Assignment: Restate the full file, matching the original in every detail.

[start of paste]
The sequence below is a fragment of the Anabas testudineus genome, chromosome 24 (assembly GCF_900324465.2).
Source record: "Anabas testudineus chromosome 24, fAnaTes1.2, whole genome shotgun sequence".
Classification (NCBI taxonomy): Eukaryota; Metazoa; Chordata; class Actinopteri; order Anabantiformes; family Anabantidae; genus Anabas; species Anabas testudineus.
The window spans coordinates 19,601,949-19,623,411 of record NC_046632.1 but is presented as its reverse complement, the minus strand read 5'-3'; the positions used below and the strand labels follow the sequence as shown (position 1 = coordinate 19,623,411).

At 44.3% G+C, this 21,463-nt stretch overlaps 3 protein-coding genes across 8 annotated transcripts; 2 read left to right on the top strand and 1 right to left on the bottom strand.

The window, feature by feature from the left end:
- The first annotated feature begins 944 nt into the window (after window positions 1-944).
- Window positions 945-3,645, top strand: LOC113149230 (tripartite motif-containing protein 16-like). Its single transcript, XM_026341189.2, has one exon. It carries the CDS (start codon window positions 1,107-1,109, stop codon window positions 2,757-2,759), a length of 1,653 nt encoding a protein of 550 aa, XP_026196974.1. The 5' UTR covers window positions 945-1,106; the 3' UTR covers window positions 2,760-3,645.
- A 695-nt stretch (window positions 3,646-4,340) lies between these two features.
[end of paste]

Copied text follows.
The sequence below is a fragment of the Anabas testudineus genome, chromosome 24 (assembly GCF_900324465.2).
Source record: "Anabas testudineus chromosome 24, fAnaTes1.2, whole genome shotgun sequence".
Classification (NCBI taxonomy): Eukaryota; Metazoa; Chordata; class Actinopteri; order Anabantiformes; family Anabantidae; genus Anabas; species Anabas testudineus.
The window spans coordinates 19,601,949-19,623,411 of record NC_046632.1 but is presented as its reverse complement, the minus strand read 5'-3'; the positions used below and the strand labels follow the sequence as shown (position 1 = coordinate 19,623,411).

At 44.3% G+C, this 21,463-nt stretch overlaps 3 protein-coding genes across 8 annotated transcripts; 2 read left to right on the top strand and 1 right to left on the bottom strand.

The window, feature by feature from the left end:
- The first annotated feature begins 944 nt into the window (after window positions 1-944).
- Window positions 945-3,645, top strand: LOC113149230 (tripartite motif-containing protein 16-like). Its single transcript, XM_026341189.2, has one exon. It carries the CDS (start codon window positions 1,107-1,109, stop codon window positions 2,757-2,759), a length of 1,653 nt encoding a protein of 550 aa, XP_026196974.1. The 5' UTR covers window positions 945-1,106; the 3' UTR covers window positions 2,760-3,645.
- A 695-nt stretch (window positions 3,646-4,340) lies between these two features.